Baby-Led Weaning: Best Idea for Lazy Parents!

Amy Keyishian
14

abby eatingThe first time around, I was so careful about everything that went into my baby's little mouth. I have a fear of choking to start with, and she was such a petite little creature, I strictly controlled each new food.

And then there’s my Abby. Big, brassy, strong as an ox, and at 9 months wearing clothes Penny wore as a 15-month-old toddler, she could wrestle a banana away from Koko the Gorilla. Also, she’s the second child of ineffective housekeepers, which means she crawls around on a sea of discarded cheerios and raisins. So while I still buy jars of puree, that’s mostly so I can be sure she’s rounding out her diet -- because without my realizing it, I’ve been, by default, doing baby-led weaning this time around.

It’s nice to know my parental laziness and ineffectiveness dovetails with a popular baby-feeding movement!

Of course, there’s more to it than watching Abby stuff something in her mouth and charging across the room to fish it out, but not making it before she’s managed to chew and neatly swallow it. But here are some ways BLW rules and my rules have become a match made in heaven:

No bowls: BLW says babies are ready to eat when they can grab and chew food, and bowls are just another distraction waiting to be “flung heavenwards.” Good thing, because I can’t find half our bowls -- and the other half are growing crust in the sink.

Feed the baby semi-naked, because there’s a mess: Great! Because Penelope demands a bib whenever Abby has one, and then squirrels them away somewhere. Shirts off, girls!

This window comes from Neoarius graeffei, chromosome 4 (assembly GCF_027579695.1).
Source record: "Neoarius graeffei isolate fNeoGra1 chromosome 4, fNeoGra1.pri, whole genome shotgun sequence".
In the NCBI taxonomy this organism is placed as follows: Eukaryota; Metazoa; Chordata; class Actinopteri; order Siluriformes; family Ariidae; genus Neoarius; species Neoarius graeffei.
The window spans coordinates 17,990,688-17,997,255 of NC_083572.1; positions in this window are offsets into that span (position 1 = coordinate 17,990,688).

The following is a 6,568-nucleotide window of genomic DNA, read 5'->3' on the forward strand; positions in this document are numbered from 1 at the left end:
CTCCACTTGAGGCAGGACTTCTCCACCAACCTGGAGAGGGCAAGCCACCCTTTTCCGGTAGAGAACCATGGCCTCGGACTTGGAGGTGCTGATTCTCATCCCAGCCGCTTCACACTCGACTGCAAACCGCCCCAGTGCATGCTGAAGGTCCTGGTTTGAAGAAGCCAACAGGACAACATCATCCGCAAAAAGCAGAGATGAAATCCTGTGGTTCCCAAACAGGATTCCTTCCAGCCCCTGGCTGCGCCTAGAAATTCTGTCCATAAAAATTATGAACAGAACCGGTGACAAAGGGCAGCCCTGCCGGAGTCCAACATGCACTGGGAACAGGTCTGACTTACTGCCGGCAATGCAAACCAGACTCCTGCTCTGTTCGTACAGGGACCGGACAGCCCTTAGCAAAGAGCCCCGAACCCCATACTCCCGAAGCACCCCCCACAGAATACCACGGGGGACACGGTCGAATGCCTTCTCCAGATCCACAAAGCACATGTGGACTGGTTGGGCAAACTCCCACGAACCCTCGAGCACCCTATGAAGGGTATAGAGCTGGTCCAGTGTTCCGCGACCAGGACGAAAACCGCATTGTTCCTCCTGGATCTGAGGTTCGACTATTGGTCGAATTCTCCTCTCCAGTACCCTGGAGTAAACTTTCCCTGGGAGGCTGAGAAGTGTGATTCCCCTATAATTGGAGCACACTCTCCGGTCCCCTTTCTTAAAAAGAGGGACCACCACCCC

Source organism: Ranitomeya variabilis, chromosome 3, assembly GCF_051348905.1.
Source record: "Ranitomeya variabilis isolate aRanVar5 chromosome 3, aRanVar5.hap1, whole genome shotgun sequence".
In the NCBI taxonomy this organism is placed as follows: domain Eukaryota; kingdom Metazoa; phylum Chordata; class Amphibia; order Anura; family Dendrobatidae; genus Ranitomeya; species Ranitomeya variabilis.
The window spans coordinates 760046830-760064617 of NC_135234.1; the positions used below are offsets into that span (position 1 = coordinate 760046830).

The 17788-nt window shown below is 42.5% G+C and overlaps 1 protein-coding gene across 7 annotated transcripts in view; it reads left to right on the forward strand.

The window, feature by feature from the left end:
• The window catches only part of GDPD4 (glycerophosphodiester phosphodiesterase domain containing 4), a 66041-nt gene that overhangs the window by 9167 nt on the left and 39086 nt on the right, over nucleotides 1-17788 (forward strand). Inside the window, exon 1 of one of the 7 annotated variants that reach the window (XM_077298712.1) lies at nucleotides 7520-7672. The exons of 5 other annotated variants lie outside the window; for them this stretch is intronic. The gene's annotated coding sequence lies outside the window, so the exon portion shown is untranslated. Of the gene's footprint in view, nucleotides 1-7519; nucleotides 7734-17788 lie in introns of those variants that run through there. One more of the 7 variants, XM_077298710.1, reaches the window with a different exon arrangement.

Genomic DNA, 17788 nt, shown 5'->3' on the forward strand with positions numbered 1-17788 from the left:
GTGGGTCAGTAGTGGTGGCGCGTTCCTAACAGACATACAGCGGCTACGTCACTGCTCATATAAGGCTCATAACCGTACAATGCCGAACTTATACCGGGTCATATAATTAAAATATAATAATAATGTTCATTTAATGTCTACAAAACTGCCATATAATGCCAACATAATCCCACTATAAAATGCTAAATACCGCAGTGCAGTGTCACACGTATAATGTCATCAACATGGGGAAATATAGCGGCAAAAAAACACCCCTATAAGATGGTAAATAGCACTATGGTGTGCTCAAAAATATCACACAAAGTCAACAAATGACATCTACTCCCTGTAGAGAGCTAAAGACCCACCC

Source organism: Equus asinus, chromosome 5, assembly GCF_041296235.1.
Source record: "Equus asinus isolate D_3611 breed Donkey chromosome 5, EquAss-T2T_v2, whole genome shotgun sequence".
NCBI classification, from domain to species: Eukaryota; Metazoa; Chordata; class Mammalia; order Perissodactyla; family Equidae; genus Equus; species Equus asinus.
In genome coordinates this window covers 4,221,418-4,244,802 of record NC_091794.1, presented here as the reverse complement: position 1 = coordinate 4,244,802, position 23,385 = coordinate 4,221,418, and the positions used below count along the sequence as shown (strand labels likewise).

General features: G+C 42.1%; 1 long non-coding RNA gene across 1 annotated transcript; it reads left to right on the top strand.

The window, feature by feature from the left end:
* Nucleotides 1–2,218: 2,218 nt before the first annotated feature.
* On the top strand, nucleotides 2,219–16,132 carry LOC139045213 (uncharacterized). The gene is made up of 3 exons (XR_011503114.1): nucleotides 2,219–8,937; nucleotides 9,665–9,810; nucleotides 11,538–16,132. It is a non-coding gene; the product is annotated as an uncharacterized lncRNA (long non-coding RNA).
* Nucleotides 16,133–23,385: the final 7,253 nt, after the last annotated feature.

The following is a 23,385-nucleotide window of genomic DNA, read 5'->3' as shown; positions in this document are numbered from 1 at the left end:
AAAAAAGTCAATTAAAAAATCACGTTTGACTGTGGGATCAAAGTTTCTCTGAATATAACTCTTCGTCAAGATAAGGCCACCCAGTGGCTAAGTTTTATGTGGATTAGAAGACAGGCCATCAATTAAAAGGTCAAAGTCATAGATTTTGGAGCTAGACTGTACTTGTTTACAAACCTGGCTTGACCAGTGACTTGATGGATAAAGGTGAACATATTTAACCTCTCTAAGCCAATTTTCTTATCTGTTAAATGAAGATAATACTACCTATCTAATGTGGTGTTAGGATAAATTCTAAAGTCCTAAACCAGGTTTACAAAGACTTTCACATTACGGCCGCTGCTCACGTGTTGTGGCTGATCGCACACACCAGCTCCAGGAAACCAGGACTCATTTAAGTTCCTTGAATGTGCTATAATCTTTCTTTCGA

The more effort you put into making baby food, the less likely they are to eat it: This is great news, because I have no time to make baby food, and she’s eaten more off my plate as I balance her on my hip than her own tray.

Don’t get hung up on three meals a day: 
Oh, don’t you worry about that ...

Don’t put too much on the high-chair tray at a time, because it’s overwhelming: Poor kid -- by the time I manage to get her sister's food on her tray, return my mom’s phone call, and flip the chicken breasts, she’s lucky if she gets her second round of steamed carrots before they’re cold.

Don’t put food into the baby’s mouth: Well, I still sit down with her and we grin at each other as I spoon as much food as I can into her little gob. I can’t help it, I worry that she’ll starve, and I love baby-feeding so much! But she also grabs the spoon and guides it into her mouth, giving me a sly smile as she does so, and once or twice a week I have to get up to stop something boiling or someone falling -- and by the time I get back to the high chair, she’s upended the jar and devoured the rest. 

Do you find that you end up doing something close to baby-led weaning the second (or third ...) time around?

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